To access the "Software & Updates" on Ubuntu 20.04, you can search for it in the Activities overview or the application launcher. Alternatively, you can open the terminal and type
software-properties-gtk to launch the "Software & Updates" window.
The method to disable Secure Boot in the BIOS varies depending on your computer’s manufacturer. Generally, you can access the BIOS settings by pressing a specific key (like F2, F12, or Del) during startup. Once in the BIOS settings, look for the Secure Boot option and disable it. Remember to save your changes before exiting the BIOS.
You can use the
nvidia-smi command in the terminal to check if your GPU driver is installed properly. Open the terminal and type
nvidia-smi. If the command returns information about your NVIDIA GPU and the associated driver, it means that the driver is installed correctly. If it doesn’t return any information or returns an error, the driver may not be installed correctly.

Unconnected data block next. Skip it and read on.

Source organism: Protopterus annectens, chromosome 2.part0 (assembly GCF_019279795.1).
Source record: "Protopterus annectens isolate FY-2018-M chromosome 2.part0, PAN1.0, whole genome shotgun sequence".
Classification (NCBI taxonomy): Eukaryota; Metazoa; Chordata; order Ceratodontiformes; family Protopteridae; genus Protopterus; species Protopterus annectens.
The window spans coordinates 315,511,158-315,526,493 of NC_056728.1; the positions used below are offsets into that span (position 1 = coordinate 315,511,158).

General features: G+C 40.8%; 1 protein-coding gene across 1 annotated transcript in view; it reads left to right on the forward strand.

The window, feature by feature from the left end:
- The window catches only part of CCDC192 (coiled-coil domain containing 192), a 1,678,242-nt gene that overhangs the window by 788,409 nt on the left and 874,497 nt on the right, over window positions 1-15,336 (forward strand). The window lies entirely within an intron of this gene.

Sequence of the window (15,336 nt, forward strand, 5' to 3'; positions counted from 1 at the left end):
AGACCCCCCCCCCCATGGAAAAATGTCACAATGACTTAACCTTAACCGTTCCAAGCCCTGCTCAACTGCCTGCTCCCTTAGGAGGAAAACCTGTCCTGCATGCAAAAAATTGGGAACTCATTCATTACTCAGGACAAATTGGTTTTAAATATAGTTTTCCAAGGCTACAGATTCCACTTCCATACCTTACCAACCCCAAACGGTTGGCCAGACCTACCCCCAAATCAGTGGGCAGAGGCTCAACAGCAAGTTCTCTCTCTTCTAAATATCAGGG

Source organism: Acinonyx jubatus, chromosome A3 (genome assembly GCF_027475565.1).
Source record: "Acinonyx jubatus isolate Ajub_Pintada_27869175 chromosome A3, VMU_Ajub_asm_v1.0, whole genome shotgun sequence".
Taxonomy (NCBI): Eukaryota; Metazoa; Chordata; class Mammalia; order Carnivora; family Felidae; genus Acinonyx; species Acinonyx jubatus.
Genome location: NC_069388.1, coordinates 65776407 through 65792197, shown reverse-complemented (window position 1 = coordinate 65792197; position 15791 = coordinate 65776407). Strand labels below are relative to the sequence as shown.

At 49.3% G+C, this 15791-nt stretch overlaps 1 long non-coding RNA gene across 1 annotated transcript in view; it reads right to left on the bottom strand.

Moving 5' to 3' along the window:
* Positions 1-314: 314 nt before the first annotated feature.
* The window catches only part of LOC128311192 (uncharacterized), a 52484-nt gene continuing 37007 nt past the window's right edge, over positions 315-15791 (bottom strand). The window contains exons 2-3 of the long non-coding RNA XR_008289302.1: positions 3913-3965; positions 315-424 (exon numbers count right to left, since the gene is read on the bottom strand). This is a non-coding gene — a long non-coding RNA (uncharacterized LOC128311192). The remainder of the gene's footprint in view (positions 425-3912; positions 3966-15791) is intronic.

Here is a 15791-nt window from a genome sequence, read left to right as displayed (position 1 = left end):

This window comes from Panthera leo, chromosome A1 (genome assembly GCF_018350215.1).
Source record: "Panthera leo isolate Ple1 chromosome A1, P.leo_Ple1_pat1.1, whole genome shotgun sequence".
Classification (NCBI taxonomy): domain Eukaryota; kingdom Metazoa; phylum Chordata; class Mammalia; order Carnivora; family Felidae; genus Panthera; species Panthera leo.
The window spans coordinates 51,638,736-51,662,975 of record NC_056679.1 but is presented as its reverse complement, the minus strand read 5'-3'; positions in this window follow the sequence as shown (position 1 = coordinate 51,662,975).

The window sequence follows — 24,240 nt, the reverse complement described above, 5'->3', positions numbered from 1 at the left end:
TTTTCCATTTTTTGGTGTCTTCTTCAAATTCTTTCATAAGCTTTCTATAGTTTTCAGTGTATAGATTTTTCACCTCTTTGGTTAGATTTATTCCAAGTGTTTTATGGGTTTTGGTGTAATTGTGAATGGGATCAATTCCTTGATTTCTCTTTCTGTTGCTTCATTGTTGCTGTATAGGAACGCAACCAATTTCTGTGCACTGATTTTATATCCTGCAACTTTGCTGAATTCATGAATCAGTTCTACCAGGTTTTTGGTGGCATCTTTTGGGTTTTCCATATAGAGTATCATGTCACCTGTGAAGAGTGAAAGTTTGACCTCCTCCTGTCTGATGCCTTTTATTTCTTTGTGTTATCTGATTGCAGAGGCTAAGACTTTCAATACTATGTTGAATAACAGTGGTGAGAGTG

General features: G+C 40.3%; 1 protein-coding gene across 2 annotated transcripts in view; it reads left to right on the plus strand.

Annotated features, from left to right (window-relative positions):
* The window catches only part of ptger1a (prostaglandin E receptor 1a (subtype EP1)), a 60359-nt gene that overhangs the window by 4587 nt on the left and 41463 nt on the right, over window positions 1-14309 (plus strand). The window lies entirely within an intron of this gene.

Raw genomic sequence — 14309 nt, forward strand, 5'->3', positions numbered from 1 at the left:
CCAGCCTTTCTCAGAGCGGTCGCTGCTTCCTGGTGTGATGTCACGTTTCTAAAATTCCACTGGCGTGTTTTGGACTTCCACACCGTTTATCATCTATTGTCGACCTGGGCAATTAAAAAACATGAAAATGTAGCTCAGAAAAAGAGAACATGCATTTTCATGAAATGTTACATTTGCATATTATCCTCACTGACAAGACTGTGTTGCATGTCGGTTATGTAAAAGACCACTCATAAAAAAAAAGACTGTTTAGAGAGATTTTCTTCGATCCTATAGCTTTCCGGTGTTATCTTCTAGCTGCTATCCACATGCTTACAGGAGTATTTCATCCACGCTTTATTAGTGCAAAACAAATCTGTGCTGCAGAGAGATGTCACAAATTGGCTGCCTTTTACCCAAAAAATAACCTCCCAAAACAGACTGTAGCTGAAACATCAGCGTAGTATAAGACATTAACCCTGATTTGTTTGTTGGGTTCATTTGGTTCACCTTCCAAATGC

To install the NVIDIA GPU driver on Ubuntu 20.04, you can use the command
sudo apt install nvidia-driver-440 in the terminal. This command will install the NVIDIA driver version 440. You can adjust the version number based on your specific requirements.
To adjust your CPU speed on Ubuntu 20.04, you can use tools like "CPU Power Manager" for Gnome or "Intel P-state and CPUFreq Manager" for KDE. These tools allow you to control and adjust the CPU speed. Install the respective tool for your desktop environment and follow the instructions provided by the tool to adjust the CPU speed.
To download the Ubuntu 19.10 ISO, you can visit the official Ubuntu website or use a trusted mirror site. Navigate to the download section and choose the appropriate ISO file for your system architecture (e.g., 64-bit or 32-bit). Click on the download link to start the download.
To upgrade from Ubuntu 19.10 to Ubuntu 20.04, you can use the
sudo do-release-upgrade command in the terminal. Before proceeding with the upgrade, ensure that you have backed up your important data. The command will guide you through the upgrade process and update your system to Ubuntu 20.04.